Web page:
[Linux-aus] Finding open source software developers in Australia

Anthony Hornby anthony.w.hornby at gmail.com
Mon Feb 9 21:14:52 EST 2009

Hi Glen,

OK how about I rephrase my question to hope fully prompt responses that I
can use :-)

If you have a open source development effort, lets say an open source
library management system for example based on a range of open programming
languages, database technologies and standards (though it could be any other
open source project). You want to develop or extend some functionality, or
even just look for local interest in supporting the system (database level
fixes, custom reporting, data migrations etc). Where would you start looking
in Australia for competent and interested companies / freelancers?

I have down-graded "top" to "competent" to broaden my options ;-) Though we
have had to pay $AUD 340 per hour to Blackboard in the past to have system
work done for us (who can say vendor lock-in) - and I would think that is a
"good" rate even in top circles. We regularly pay $100 - $140 per hour for
experienced staff contracting on larger projects. I personally think this
should be able to attract "good" skills.

There is a real opportunity to push open solutions in many education
communities at the moment but if the issue of support and expertise is not
addressed this is seen as a "risk" and the conversations with management
cease at that point. There are dedicated support organisations outside
Australia offering this type of support right now but due to the exchange
rate nosedive these are less attractive to some right now. Not everyone can
support their tech from internal resources - so I am trying to give people
some other ideas of where they could start looking locally.

I for one would like Australian Universities to start thinking about the
community source model advocated by projects like SAKIA etc in the USA where
a few large lead institutions essentially agree to govern and guarantee a
level of resourcing to ensure that open source software (still released
under an OSI license) gets the appropriate "ticks" in the boxes regarding
risk management / project governance needed in bigger places. Not all
aspects of systems are "sexy" and likely to be driven by community directly,
often there are unloved areas that also need some pro/ direct funding
management  to ensure development happens and is rigorous etc. It seems a
natural fit for me that universities and large public organisations could
stop endlessly bleating about having unique requirements and dealing with
vendors that could care less and actually take charge of their own
destinies. The amount of money we throw at some tech is mind-boggling and
the return is sometimes debatable.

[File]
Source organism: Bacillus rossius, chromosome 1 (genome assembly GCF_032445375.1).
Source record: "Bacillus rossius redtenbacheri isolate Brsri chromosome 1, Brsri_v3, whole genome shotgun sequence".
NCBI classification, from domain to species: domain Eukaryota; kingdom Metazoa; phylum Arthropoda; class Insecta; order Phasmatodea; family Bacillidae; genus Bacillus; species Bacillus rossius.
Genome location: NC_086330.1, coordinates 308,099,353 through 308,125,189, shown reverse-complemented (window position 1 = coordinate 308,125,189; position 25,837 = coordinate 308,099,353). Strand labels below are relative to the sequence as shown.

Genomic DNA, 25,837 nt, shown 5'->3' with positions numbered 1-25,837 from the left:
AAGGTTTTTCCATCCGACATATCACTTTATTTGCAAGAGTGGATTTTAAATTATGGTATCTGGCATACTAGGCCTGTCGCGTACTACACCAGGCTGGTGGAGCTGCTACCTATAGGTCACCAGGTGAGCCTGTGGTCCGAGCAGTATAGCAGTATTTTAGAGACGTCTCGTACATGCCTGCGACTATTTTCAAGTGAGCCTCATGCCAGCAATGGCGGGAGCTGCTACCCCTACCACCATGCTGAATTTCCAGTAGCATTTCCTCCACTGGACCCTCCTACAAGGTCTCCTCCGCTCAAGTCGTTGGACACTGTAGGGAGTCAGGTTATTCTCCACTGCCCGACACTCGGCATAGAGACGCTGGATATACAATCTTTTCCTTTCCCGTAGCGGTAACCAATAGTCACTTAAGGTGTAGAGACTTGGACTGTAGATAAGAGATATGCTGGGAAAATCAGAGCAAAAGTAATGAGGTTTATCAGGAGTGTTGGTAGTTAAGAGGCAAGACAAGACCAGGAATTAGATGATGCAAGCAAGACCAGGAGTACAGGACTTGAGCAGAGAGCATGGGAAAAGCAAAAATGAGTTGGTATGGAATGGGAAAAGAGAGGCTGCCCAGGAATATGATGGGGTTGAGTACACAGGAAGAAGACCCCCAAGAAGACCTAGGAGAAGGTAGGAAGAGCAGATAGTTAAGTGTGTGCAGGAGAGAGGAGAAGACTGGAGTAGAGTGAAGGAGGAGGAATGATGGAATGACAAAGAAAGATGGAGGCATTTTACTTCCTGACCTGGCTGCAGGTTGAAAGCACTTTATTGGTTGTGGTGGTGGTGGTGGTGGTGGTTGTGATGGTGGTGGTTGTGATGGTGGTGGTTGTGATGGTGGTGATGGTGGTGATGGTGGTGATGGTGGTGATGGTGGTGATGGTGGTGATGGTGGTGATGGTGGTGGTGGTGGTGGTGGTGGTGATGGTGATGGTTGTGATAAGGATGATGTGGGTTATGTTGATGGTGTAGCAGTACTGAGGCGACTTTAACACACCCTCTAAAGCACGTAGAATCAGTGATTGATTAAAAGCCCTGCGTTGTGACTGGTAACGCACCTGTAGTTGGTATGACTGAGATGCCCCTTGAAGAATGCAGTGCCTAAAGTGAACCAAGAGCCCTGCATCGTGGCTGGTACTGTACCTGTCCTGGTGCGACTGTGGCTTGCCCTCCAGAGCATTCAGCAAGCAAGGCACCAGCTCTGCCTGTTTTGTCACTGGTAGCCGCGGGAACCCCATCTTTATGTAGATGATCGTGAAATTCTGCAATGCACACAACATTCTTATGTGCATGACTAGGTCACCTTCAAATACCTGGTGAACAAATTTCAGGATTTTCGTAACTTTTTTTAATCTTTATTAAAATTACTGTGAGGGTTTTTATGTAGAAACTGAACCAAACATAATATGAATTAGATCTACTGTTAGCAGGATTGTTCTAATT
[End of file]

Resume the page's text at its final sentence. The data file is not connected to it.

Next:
Note I am not advocating an open source or bust position, I just think there
are some opportunities here worth exploring further and I realise that much
of the above is an over-simplification that requires per-need and per-use
investigation in each case to determine expected benefits. I however do
think that where we have a known long history of vendor indifference (closed
market, little growth, few incentives for them to change) and a growing gap
between our needs to deliver results to our clients in the ways they now
expect that there are opportunities for the sector to address the problems

Collaborations of public groups on these sorts of projects using local
companies and staffing also goes towards addressing the huge ICT trade
deficit we have (yes I know this is mainly hardware and the hardware
imbalance won't change, however software is somewhere we can make a
difference). If, for example, the National Library to adopt an open source
library management system (and some promising preliminary work is happening
here www.oleproject.org) I would be willing to move to that system when
functionality was acceptable to meet a minimum standard (this minimum
standard for us is available in some projects right now) and enter a
partnership arrangement to fund development / support to an equivalent level
to my current commercial system where it is my heartfelt opinion we get very
little value for our significant initial investment in the system and our
ongoing maintenance fees above and beyond the open source equivalents. In
this new model I get to leverage the strong library / university community
(and good open source projects need strong communities) + i can directly
take the software where I need it to go to add the most value to my clients.
I think this is a win-win for the medium to larger places. Smaller places
get to use a better system for free and again leverage the community. I am
sure this model would deliver a better result all round plus reduce costs
(which in this current climate is a high priority), hopefully keep more of
our tech dollars here in Australia and give my sector back direct control of
how we deliver services to our clients.

Any tips / comments / suggestions you ahve are welcome - be as critical as
you like - I have a thick skin and robust debate is a great way for me to to
learn :-)

Thanks a lot.

Regards Anthony

Sent from my android powered G1 mobile phone

On Feb 9, 2009 7:05 PM, "Glen Turner" <gdt at gdt.id.au> wrote:

Anthony Hornby wrote: > > I am still working away at my presentation and I
thought I'd ask the > lis...
Your problem is "top", and that's not a problem unique to Linux.

Your other problem is "small business" since for large business
all of the usual suspects already support Linux.

 Glen Turner
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